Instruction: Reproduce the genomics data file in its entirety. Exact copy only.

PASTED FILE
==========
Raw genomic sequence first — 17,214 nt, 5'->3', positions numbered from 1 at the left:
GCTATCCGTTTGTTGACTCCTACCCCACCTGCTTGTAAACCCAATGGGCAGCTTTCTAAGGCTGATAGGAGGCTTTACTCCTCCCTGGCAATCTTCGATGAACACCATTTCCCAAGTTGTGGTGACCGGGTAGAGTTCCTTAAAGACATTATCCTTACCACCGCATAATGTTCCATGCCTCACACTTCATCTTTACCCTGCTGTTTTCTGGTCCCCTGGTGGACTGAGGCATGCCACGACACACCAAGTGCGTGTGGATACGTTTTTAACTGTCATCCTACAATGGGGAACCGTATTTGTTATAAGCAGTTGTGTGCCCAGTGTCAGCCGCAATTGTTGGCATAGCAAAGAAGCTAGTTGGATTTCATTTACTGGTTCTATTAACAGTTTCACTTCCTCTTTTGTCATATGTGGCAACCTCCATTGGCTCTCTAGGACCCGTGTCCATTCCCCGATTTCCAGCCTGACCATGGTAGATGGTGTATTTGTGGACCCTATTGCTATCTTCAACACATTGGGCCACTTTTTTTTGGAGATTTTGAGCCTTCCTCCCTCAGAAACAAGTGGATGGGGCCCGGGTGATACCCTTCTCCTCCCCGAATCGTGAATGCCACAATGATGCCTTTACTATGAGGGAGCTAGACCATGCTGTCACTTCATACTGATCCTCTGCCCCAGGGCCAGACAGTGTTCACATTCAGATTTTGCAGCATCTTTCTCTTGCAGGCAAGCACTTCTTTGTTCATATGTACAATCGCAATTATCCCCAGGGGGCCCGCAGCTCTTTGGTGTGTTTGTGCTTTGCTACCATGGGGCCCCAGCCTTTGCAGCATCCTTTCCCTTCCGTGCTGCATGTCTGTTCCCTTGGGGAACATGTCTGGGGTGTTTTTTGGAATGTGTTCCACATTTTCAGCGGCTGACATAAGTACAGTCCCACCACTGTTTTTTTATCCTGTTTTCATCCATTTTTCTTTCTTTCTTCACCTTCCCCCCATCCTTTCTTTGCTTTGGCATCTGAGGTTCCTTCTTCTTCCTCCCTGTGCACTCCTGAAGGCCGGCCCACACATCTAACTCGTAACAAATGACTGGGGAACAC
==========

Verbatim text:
Raw genomic sequence first — 17,214 nt, 5'->3', positions numbered from 1 at the left:
GCTATCCGTTTGTTGACTCCTACCCCACCTGCTTGTAAACCCAATGGGCAGCTTTCTAAGGCTGATAGGAGGCTTTACTCCTCCCTGGCAATCTTCGATGAACACCATTTCCCAAGTTGTGGTGACCGGGTAGAGTTCCTTAAAGACATTATCCTTACCACCGCATAATGTTCCATGCCTCACACTTCATCTTTACCCTGCTGTTTTCTGGTCCCCTGGTGGACTGAGGCATGCCACGACACACCAAGTGCGTGTGGATACGTTTTTAACTGTCATCCTACAATGGGGAACCGTATTTGTTATAAGCAGTTGTGTGCCCAGTGTCAGCCGCAATTGTTGGCATAGCAAAGAAGCTAGTTGGATTTCATTTACTGGTTCTATTAACAGTTTCACTTCCTCTTTTGTCATATGTGGCAACCTCCATTGGCTCTCTAGGACCCGTGTCCATTCCCCGATTTCCAGCCTGACCATGGTAGATGGTGTATTTGTGGACCCTATTGCTATCTTCAACACATTGGGCCACTTTTTTTTGGAGATTTTGAGCCTTCCTCCCTCAGAAACAAGTGGATGGGGCCCGGGTGATACCCTTCTCCTCCCCGAATCGTGAATGCCACAATGATGCCTTTACTATGAGGGAGCTAGACCATGCTGTCACTTCATACTGATCCTCTGCCCCAGGGCCAGACAGTGTTCACATTCAGATTTTGCAGCATCTTTCTCTTGCAGGCAAGCACTTCTTTGTTCATATGTACAATCGCAATTATCCCCAGGGGGCCCGCAGCTCTTTGGTGTGTTTGTGCTTTGCTACCATGGGGCCCCAGCCTTTGCAGCATCCTTTCCCTTCCGTGCTGCATGTCTGTTCCCTTGGGGAACATGTCTGGGGTGTTTTTTGGAATGTGTTCCACATTTTCAGCGGCTGACATAAGTACAGTCCCACCACTGTTTTTTTATCCTGTTTTCATCCATTTTTCTTTCTTTCTTCACCTTCCCCCCATCCTTTCTTTGCTTTGGCATCTGAGGTTCCTTCTTCTTCCTCCCTGTGCACTCCTGAAGGCCGGCCCACACATCTAACTCGTAACAAATGACTGGGGAACAC